A Giant Leap
July 20, 1969. The 49th anniversary of the Apollo 11 mission – “we came in peace for all mankind.”
Although at 4 years old, I was too young to remember the historic event of the Eagle landing on the Moon, I fondly recall the later Apollo missions in the early 1970s. Those grainy black and white pictures being transmitted from the Moon to our television sets was a remarkable achievement. Indeed, it truly was “one small step for man, one giant leap for mankind.” In those days the world watched in wonder as the impossible was achieved, not once, but several times.
When you think of the new technologies, sciences and discoveries that resulted from the space program of the 1960s and 70s, it’s clear that a giant leap was achieved on numerous levels. You can’t bring together that many scientists and engineers and focus them on a single end goal without achieving breakthroughs that were literally out of this world. Of course, another result of the space program was the motivation it gave to so many.
In my case, I developed an interest in astronomy which led to my passion for science fiction. When I combined these interests and wrote First World in 2006, I had no idea where that journey would take me. In the film world it led to the production of the short film version of First World in 2007, followed by Evidence and my first feature film Justice Is Mind. In the real world, I have been fortunate to see the space shuttle Atlantis land at Edwards Air Force Base, Discovery and components of the Apollo program at Steven F. Udvar-Hazy Center, the Enterprise at The Intrepid Sea, Air & Space Museum and Freedom 7 at John F. Kennedy Presidential Library and Museum.
In the world of entertainment, two of my favorite TV series that involved the Moon are UFO and Space: 1999 with my favorite sci-fi movie being War of the Worlds (1953). But over the last several years “Hollywood” has produced some excellent must see films. I could list many, but my two recent favorites have been Hidden Figures and Arrival. Two completely different films, but with compelling messages of the possible when faced with the impossible.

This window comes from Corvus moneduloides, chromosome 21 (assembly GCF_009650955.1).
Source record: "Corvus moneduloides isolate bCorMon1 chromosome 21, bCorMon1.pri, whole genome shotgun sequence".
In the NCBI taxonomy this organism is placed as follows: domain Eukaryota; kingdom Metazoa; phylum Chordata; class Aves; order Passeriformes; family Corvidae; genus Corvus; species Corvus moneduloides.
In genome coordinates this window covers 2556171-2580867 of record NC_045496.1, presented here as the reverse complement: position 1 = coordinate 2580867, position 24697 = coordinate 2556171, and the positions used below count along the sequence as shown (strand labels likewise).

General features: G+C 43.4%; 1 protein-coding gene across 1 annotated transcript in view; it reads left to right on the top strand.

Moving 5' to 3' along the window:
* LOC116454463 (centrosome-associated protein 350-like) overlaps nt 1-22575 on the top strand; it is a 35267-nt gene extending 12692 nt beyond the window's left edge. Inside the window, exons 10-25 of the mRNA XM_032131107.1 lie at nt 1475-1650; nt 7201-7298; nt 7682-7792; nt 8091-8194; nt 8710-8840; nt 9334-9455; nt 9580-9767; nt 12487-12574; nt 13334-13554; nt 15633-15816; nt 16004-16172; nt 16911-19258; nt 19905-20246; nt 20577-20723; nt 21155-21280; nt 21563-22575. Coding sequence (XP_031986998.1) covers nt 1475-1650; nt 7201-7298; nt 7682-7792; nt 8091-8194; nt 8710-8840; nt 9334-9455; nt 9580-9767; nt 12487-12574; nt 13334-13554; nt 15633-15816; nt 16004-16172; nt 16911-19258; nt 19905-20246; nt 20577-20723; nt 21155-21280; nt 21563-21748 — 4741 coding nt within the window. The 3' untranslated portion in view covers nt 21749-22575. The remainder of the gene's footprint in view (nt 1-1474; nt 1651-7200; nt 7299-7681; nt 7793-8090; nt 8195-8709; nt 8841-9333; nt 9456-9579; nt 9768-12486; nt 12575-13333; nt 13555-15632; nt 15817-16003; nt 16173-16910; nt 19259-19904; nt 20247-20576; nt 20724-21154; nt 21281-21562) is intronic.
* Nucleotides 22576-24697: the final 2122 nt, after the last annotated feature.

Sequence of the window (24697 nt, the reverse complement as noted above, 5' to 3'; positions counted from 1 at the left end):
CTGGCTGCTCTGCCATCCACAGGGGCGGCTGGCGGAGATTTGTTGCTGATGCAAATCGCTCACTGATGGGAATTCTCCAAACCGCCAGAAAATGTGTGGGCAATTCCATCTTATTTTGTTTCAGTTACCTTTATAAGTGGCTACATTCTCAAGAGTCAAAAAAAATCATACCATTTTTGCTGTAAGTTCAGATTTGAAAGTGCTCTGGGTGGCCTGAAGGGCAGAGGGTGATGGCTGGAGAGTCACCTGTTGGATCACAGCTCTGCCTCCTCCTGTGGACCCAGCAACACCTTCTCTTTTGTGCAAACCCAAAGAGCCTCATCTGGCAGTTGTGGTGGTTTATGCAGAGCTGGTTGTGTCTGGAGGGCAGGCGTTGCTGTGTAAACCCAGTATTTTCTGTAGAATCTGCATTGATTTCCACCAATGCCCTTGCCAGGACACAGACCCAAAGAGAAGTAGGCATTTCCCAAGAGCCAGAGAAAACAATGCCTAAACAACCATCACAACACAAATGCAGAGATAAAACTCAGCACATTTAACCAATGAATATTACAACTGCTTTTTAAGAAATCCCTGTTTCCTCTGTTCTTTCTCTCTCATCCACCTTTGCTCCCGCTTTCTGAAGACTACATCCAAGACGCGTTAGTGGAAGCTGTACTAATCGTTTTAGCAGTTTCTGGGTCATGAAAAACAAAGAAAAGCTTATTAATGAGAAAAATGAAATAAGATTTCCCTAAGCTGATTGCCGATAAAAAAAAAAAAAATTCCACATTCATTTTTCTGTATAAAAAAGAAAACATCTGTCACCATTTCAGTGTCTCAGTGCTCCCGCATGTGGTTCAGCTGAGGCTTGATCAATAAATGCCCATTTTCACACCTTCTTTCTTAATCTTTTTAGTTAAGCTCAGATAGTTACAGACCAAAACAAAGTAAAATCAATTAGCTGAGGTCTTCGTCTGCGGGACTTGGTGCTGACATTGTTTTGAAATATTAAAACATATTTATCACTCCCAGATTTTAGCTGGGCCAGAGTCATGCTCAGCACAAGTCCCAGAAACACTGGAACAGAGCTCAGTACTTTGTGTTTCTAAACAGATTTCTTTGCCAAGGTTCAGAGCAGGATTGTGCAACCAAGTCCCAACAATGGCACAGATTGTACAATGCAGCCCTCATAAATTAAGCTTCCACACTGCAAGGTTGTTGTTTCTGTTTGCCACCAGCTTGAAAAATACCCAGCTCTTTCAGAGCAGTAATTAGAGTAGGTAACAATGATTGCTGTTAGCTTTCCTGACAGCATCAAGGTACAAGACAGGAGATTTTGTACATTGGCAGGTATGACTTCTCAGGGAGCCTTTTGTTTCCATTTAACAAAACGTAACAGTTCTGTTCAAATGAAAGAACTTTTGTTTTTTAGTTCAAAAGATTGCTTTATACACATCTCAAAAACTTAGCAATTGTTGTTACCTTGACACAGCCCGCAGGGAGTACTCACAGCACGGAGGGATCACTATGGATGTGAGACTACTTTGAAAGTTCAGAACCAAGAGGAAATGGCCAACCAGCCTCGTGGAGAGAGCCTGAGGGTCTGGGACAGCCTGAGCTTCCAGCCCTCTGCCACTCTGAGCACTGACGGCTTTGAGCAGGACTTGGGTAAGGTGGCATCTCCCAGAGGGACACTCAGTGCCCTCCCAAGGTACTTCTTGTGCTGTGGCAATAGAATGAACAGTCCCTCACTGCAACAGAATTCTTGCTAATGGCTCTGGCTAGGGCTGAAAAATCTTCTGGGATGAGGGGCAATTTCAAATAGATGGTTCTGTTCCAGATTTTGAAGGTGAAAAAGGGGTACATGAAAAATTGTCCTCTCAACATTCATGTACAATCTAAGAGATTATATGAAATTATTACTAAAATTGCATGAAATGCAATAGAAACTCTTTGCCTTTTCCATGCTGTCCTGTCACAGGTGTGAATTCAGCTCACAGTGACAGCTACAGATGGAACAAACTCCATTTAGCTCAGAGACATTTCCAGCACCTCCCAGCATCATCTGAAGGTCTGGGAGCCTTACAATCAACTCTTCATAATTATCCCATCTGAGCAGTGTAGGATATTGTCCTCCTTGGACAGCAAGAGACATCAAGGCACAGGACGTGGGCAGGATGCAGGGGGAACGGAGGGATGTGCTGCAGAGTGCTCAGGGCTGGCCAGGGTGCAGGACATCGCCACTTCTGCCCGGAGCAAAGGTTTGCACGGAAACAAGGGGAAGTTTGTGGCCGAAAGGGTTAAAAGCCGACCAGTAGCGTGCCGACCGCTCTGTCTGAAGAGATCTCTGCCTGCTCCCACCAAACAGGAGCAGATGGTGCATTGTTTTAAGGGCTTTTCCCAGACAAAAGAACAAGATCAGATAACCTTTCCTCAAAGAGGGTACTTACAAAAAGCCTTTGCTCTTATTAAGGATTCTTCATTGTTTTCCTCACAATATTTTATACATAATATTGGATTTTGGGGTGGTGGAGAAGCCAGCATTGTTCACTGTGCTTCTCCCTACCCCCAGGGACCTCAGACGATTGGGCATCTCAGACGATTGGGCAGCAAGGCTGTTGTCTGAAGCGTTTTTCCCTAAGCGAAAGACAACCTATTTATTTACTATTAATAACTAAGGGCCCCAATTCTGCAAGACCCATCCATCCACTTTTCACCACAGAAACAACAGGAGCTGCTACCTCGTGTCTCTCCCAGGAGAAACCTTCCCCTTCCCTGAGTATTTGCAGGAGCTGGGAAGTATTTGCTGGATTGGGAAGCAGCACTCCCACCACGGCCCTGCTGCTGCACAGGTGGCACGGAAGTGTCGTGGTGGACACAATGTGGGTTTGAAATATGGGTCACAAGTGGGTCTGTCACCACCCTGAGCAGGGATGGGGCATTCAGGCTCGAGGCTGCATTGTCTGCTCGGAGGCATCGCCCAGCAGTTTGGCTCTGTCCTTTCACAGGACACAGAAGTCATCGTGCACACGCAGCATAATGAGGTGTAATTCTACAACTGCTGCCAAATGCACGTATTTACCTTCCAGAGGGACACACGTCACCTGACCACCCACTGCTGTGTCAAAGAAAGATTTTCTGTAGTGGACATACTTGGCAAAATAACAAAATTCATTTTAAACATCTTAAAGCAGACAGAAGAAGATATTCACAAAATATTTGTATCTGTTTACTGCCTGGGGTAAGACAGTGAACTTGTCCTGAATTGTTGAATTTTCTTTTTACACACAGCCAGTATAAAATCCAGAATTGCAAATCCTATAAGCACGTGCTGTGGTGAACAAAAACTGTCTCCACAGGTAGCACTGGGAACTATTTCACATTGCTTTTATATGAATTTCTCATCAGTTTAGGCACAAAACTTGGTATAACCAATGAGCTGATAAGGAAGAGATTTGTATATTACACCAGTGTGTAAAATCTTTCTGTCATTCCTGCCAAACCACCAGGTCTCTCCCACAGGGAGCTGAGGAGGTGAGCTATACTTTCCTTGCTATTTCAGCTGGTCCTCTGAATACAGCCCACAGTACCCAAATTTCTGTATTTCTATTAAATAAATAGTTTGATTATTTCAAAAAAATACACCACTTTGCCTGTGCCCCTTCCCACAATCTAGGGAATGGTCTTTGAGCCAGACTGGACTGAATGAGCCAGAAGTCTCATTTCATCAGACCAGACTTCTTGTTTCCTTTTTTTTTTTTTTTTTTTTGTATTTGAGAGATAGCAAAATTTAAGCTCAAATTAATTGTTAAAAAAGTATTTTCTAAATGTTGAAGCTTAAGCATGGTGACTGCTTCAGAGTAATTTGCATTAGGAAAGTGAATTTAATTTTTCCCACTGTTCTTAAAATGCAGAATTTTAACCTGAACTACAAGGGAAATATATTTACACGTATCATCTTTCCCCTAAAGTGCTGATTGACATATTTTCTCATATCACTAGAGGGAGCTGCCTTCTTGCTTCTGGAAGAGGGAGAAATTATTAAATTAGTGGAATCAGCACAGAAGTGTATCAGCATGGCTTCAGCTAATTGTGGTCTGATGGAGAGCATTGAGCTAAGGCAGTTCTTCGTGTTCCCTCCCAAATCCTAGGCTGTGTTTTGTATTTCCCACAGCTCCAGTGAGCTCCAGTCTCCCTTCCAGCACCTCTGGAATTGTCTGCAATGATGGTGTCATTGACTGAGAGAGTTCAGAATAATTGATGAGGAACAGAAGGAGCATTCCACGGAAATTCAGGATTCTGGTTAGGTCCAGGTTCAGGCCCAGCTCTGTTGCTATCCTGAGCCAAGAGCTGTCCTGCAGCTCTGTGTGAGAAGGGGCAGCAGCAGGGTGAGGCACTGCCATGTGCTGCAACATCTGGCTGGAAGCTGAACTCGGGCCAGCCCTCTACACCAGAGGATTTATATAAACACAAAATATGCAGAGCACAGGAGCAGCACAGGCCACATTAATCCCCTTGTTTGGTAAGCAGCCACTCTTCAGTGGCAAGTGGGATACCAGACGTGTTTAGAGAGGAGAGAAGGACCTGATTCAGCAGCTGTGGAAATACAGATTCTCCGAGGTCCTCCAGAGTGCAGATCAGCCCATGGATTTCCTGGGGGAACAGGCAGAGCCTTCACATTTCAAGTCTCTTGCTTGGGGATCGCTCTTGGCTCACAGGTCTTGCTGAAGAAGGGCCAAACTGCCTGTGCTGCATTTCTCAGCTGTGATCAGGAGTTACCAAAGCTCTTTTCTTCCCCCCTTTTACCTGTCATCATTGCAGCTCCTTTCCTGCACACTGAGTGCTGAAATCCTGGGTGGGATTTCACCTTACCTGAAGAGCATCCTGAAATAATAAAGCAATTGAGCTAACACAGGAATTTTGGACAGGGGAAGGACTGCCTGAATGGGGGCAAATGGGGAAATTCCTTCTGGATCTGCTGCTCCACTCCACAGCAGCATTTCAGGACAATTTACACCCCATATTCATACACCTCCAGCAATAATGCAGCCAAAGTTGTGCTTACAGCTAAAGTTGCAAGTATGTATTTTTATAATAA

As for possible, progress continues on First Signal. With Daniel Elek-Diamanta designing our first promotional poster, the look of First Signal is beginning to take shape. With more location scouting planned over the next several days, I have no doubt that the right location will soon present itself. When a launch is planned, all the conditions need to be right. I don’t want to settle on a substandard location just for the sake of keeping a schedule. Not only do I need to be excited as a director, but I want the actors and crew to feel equally motivated with their surroundings.
When I was living in New York City in the 1980s there was ship docked a couple of avenues away that I would sometimes notice. In those days it was a dawn walk down 10th avenue in the morning on my way to Sky Rink before I went to work at Time magazine. That ship was the aircraft carrier USS Intrepid.